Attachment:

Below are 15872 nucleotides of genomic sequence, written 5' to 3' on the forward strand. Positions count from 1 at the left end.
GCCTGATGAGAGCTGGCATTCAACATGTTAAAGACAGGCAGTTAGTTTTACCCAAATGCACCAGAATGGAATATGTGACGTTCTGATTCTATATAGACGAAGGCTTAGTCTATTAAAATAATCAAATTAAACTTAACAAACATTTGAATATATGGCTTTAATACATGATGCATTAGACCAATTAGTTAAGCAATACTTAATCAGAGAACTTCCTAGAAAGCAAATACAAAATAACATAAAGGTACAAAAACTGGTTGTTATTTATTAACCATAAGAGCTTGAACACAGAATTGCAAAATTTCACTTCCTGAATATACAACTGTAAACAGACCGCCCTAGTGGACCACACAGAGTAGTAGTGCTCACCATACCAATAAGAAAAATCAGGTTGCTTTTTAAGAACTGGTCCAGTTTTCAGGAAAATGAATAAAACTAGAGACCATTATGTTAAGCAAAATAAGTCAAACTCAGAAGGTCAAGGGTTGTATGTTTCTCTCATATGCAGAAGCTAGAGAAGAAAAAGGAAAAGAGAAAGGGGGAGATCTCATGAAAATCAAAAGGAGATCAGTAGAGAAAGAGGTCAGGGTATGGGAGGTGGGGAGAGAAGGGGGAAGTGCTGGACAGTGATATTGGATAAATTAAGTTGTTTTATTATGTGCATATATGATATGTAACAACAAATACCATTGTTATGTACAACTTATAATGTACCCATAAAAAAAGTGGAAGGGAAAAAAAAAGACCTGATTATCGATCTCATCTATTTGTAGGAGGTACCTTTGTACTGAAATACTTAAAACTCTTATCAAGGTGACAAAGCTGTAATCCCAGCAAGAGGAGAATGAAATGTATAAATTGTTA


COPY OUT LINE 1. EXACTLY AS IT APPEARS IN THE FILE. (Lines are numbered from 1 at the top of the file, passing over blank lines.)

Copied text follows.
Below are 15872 nucleotides of genomic sequence, written 5' to 3' on the forward strand. Positions count from 1 at the left end.